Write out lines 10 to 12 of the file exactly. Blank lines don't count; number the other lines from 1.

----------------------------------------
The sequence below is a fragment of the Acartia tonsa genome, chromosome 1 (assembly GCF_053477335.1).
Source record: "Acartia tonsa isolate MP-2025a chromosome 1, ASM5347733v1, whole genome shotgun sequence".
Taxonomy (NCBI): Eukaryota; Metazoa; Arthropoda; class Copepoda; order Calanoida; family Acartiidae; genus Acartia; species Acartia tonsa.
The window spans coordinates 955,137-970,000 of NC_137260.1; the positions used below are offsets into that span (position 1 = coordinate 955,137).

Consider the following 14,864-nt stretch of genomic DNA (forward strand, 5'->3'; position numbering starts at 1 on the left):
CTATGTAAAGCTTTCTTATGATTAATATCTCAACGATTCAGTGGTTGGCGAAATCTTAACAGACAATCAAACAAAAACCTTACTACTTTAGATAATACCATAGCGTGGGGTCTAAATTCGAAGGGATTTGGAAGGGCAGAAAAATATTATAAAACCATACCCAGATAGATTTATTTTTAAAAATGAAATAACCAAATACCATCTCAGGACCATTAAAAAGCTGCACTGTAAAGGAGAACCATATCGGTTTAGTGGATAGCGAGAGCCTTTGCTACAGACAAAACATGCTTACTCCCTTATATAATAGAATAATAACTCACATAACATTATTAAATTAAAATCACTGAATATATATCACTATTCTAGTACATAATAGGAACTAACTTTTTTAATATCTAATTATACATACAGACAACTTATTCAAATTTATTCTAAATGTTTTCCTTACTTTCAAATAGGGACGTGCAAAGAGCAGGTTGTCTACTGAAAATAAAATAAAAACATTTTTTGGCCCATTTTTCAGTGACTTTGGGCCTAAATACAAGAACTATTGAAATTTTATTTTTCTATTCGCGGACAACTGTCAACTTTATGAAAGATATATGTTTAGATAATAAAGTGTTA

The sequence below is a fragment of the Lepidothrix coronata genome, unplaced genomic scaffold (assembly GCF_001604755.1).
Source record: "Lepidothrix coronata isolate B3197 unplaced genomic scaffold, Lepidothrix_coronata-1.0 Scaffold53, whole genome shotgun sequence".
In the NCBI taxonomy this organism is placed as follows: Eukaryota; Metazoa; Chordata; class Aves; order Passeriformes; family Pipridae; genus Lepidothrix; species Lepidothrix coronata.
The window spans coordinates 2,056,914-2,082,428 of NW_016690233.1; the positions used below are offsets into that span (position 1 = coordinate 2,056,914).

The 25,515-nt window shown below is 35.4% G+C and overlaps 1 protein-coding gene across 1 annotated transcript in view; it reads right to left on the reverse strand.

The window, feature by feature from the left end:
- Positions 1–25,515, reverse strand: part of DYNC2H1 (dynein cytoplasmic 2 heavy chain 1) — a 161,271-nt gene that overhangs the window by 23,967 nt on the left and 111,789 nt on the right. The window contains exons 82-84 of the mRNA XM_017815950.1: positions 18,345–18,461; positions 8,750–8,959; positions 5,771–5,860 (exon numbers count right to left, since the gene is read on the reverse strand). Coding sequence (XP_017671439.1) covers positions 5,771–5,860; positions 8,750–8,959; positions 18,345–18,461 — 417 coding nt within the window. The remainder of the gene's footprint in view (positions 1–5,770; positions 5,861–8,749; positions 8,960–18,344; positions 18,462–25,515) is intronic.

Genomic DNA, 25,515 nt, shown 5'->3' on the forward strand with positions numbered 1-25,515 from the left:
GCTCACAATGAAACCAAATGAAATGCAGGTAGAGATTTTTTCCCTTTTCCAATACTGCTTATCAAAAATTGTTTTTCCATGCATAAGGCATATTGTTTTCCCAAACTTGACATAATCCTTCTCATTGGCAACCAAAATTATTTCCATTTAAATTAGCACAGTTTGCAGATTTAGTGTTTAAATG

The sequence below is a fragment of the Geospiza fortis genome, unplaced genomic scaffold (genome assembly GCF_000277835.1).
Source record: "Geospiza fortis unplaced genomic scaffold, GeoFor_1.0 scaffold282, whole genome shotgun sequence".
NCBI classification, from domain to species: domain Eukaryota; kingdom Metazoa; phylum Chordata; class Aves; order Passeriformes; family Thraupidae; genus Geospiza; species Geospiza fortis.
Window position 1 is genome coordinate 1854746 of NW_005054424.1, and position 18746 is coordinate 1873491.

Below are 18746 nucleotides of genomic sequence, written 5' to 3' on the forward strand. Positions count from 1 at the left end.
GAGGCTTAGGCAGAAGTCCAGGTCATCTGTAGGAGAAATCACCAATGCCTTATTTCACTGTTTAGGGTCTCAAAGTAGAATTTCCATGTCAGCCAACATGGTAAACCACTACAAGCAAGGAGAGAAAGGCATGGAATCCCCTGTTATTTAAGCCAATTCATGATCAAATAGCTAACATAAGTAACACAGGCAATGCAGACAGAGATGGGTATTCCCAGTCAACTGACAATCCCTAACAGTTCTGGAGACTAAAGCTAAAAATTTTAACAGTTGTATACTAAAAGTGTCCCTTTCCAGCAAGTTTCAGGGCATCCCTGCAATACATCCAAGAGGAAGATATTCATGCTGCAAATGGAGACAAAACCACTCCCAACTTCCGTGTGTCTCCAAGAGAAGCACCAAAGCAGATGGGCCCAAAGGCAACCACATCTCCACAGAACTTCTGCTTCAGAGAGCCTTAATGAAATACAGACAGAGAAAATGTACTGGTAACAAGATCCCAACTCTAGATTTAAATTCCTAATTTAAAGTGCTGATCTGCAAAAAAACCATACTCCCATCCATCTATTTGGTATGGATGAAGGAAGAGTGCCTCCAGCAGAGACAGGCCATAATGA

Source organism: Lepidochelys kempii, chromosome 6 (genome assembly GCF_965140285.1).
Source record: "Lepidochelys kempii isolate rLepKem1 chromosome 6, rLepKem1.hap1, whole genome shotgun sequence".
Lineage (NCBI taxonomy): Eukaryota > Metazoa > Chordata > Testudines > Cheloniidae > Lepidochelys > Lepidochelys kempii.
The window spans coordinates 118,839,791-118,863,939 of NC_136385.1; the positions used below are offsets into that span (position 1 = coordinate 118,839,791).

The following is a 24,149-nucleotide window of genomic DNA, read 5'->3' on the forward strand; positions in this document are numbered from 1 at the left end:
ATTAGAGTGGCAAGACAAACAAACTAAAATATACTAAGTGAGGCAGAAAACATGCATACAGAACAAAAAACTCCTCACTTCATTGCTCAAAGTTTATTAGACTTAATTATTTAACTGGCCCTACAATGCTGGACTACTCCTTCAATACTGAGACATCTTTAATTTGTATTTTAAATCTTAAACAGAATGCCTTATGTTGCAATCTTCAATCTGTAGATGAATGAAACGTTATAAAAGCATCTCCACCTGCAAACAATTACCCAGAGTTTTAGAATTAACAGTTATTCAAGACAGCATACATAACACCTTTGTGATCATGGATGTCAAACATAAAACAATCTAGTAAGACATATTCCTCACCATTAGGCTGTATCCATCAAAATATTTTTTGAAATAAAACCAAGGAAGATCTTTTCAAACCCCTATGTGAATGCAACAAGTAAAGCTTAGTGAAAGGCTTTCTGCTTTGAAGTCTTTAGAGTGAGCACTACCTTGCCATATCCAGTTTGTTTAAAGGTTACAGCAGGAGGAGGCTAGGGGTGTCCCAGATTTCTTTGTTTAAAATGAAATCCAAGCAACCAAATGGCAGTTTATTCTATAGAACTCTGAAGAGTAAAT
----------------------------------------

The window spans coordinates 2,056,914-2,082,428 of NW_016690233.1; the positions used below are offsets into that span (position 1 = coordinate 2,056,914).

The 25,515-nt window shown below is 35.4% G+C and overlaps 1 protein-coding gene across 1 annotated transcript in view; it reads right to left on the reverse strand.

The window, feature by feature from the left end: